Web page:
Her name is Norma McCorvey. Just a few years ago she was baptized into Christ. It became a national story, with interviews by ABC News and other media outlets.

Normally the faith response of a single mother in Dallas, Texas does not warrant national attention. She came to Christ bruised and beaten by life’s cruelties. Today the Lord Jesus is binding the bruises, and pouring salve on to the wounds, for that is what he does.

In the early 1970’s she was pregnant, and unmarried. She made the harrowing, heartbreaking decision to end the unborn child’s life. Close to fifty million children have perished because their mothers “had the right to choose.” For perspective, the Vietnam conflict accounted for 58 thousand deaths, and World War Two almost half a million. Please allow that figure to sink in. Fifty million. The most terrifying weapons of war man could devise, designed to tear into the bodies of young men, wielded by yet more young men trained specifically to take those lives, failed to kill as many as have been lost to the surgeon’s knife.

No one questions the enormity of the decision for a scared eighteen year old who feels as if she has been abandoned by her family, her sexual partner (where are the men responsible when the decision comes down?) and her church. I am sure that the presence of a child represents a significant inconvenience to the young mother’s lifestyle. It’s not easy for a once freewheeling young woman to contemplate the burden of motherhood, especially if she faces those responsibilities alone.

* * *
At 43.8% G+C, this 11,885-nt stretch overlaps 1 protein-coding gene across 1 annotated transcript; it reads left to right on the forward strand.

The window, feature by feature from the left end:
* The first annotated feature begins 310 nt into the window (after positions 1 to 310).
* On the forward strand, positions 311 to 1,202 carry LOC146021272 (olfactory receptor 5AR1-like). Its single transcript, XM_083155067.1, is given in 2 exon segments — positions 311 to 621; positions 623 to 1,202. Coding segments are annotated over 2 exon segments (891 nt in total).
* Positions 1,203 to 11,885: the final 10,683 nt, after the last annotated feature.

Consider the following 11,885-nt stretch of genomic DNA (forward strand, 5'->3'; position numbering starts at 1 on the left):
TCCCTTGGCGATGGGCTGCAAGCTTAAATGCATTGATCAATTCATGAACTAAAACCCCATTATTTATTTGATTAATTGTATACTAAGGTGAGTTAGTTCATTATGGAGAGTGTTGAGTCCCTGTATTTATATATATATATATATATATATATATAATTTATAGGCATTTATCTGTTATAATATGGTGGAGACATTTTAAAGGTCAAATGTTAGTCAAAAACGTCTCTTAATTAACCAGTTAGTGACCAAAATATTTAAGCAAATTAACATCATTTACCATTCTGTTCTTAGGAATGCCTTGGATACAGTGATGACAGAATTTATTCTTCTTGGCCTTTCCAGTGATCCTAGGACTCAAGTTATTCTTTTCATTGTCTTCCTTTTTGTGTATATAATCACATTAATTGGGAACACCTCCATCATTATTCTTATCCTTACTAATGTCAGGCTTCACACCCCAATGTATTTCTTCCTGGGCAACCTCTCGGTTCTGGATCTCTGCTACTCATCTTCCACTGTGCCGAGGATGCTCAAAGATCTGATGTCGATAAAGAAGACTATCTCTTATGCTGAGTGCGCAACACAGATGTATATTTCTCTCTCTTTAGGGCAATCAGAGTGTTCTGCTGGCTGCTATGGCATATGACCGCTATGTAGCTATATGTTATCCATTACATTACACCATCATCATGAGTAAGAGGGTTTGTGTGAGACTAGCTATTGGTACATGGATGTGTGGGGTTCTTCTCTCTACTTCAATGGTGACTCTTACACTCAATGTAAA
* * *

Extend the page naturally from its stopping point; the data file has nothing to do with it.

And it should be said that the damage was not limited to Norma’s unborn child. Norma herself spent the next twenty years beaten and broken by the magnitude of what she had done. Guilt tore away the lining of her soul. Her heartbreak drove her to drugs, drink and a broken family. Yet the same Jesus who forbade her action also sought to forgive her sin!

She rose from a watery grave in a suburban Dallas swimming pool. Then she faced the unblinking lights of the nation’s media, and the antagonistic questioning of its journalists.

But why did they do this to Norma, whose mistakes, and whose return to her Lord was certainly not unique?

Television anchors implied that she was mentally disturbed, emotionally troubled, and that she was being exploited by the religious right. So why did Norma decide to endure the glare of the media, the hostility of its powerful spokespersons?

Because though her given name is Norma, youknow her as Jane. Jane Roe, the plaintiff in the landmark 1973 Roe versus Wade decision to legalize abortion. Norma understood that her action then had a national effect; now she wanted her latest decision to begin to reverse that effect.

Now that you know her name is Norma, I want you to know something else, something that transcends politics, “personal” decisions, one’s own body, and the body of the dying infant.

I want you to know that whatever you have done, no matter how horrifying, no matter how deep a hole you have dug yourself into, that Jesus Christ can, and what is more, deeply desires to forgive you.

“Come now, let us reason together,” says the Lord, “though your sins be as scarlet, they shall be as white as snow; though they are red like crimson, they shall be as wool” (Isaiah 1:18).

            The Lord forgave Norma; he wants to forgive you, too.